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4 Useful Examples of Python os.path.join

Table of Contents

The os.path.join() method is a versatile tool that can be used in a number of ways. In this blog post, we will look at three examples of how to use the os.path.join() method in Python. We will start with a basic example of how to join two paths together, and then move on to more complex examples that involve combining multiple paths and file names. Let’s get started!

Understanding Python OS Path Join Method

  • The os.path.join() method combines components in a pathname to create a full pathname.
  • The os.path.join() method makes it easy to combine two or more pathname components.
  • The os.path.join() automatically adds forward slashes (“/”) into the pathname when needed.
  • If a path component represents an absolute path, then all previous components joined are discarded and joining continues from the absolute path component.
  • If the last path component to be joined is empty then a directory separator (‘/’) is put at the end.

os.path.join Syntax

os.path.join(path, *paths)
Parameters

  •  path: A path-like object representing a file system path.
  • *path: A path-like object representing a file system path. It represents the path components to be joined.

Return Value
The os.path.join() method returns a string that represents the concatenated path components.

os.path.join Example 1: Joining Two Paths Together

The os.path.join() method can be used to join two paths together into a single string. The following code will create a new path that is the combination of “/home” and “howtouselinux”:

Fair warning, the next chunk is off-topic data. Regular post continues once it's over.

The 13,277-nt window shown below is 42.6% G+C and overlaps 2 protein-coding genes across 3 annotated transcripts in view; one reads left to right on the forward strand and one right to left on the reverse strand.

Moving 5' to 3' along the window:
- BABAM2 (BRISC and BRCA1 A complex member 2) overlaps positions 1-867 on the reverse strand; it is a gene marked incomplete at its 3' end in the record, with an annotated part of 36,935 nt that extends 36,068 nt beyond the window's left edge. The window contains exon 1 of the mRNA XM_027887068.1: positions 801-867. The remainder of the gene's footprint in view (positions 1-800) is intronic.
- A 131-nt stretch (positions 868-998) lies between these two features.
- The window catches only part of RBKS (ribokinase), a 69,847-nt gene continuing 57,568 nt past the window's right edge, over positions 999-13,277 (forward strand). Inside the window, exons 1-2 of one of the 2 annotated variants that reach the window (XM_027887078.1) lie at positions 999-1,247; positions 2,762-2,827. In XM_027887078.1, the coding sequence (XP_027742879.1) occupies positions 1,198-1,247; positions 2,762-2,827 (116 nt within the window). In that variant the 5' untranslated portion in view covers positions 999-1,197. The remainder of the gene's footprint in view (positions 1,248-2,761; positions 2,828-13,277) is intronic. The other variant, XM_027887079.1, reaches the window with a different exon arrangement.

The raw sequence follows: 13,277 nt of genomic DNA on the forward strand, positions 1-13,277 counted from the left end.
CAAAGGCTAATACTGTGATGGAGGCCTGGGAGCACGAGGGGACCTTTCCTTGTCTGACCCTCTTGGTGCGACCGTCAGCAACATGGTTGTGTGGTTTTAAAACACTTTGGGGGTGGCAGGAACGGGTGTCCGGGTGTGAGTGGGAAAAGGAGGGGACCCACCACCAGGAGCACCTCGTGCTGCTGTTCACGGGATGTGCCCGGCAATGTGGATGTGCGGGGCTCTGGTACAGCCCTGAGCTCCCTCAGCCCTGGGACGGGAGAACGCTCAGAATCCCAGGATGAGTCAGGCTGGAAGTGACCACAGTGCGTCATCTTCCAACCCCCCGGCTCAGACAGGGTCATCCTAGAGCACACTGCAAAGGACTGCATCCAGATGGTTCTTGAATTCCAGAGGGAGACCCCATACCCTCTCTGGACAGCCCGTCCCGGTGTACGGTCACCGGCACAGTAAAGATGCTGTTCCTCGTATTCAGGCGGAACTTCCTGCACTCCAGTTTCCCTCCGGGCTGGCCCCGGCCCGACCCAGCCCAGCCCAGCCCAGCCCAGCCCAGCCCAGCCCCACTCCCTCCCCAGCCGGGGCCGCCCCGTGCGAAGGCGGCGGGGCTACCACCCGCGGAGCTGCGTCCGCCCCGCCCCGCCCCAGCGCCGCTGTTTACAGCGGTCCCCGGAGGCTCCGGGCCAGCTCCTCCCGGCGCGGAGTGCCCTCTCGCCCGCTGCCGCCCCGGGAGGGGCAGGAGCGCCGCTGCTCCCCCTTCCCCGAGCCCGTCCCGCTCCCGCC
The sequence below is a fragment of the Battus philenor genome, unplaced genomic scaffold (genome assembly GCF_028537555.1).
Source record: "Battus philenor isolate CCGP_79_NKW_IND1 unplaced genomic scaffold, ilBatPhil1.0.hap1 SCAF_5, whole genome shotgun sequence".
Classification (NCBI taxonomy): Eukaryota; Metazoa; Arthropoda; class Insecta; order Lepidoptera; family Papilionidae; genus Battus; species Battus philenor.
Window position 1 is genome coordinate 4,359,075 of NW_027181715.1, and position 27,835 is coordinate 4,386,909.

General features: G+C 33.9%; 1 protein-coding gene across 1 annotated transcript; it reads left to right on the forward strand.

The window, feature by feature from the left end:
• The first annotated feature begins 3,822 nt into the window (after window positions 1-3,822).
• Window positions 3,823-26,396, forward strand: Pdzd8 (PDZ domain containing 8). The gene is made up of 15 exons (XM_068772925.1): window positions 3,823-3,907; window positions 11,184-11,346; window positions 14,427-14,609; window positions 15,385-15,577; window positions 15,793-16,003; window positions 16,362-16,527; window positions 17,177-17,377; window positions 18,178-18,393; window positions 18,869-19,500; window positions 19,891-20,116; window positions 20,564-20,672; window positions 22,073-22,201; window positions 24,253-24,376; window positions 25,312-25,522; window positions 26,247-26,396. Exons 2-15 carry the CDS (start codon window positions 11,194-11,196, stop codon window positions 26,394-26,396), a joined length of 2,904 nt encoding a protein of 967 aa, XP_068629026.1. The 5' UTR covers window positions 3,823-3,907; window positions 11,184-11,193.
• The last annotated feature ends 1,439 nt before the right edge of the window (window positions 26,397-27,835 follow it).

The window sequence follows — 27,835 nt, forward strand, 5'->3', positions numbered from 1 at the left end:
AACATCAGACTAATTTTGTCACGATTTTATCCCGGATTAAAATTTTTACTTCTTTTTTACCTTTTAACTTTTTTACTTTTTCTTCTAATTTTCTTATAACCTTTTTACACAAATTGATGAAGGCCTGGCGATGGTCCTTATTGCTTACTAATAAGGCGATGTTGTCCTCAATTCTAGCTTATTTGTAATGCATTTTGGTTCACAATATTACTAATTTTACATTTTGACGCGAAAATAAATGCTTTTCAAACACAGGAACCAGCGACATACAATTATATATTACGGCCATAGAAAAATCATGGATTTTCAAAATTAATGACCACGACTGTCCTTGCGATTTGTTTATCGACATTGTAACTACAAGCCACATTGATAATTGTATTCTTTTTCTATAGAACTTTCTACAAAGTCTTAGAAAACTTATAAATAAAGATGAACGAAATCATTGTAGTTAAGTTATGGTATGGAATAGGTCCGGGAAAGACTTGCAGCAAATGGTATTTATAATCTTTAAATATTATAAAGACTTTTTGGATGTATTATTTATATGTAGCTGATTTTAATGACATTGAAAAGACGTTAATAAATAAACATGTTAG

>>> print(os.path.join(“/home”, “howotouselinux”))
/home/howotouselinux

os.path.join Example 2: Combining Multiple Paths and File Names

The os.path.join() method can also be used to combine multiple paths and file names into a single string. The following code will create a new path that is the combination of “/home”, “howtouselinux”, and “test.txt”:

>>> print(os.path.join(“/home”, “howotouselinux”,”test.txt”))
/home/howotouselinux/test.txt
>>> print(os.path.join(“/home”, “howotouselinux/test”,”test.txt”))
/home/howotouselinux/test/test.txt

os.path.join Example 3: Combining Multiple Paths and absolute path

If a path component represents an absolute path, then all previous components joined are discarded and joining continues from the absolute path component.

>>> print(os.path.join(“/home”, “howotouselinux”,”/test.txt”))
/test.txt

os.path.join Example 4: Combining Multiple Paths and ”

If the last path component to be joined is empty then a directory separator (‘/’) is put at the end.

>>> print(os.path.join(“/home”, “howotouselinux”,””))
/home/howotouselinux/

os.path.join Example 5: os.path.join + os.path.split

>>> p = os.path.join(os.getcwd(), ‘foo.txt’)
>>> p
‘/Users/csaftoiu/tmp/foo.txt’
>>> os.path.dirname(p)
‘/Users/csaftoiu/tmp’
>>> os.path.basename(p)
‘foo.txt’
>>> os.path.split(os.getcwd())
(‘/Users/csaftoiu/tmp’, ‘foo.txt’)
>>> os.path.splitext(os.path.basename(p))
(‘foo’, ‘.txt’)

David Cao
David Cao

Hey there! I am David, a Cloud & DevOps Enthusiast and 18 years of experience as a Linux engineer. I work with AWS, Git & GitHub, Linux, Python, Ansible, and Bash. I am a technical blogger and a Software Engineer, enjoy sharing my learning and contributing to open-source.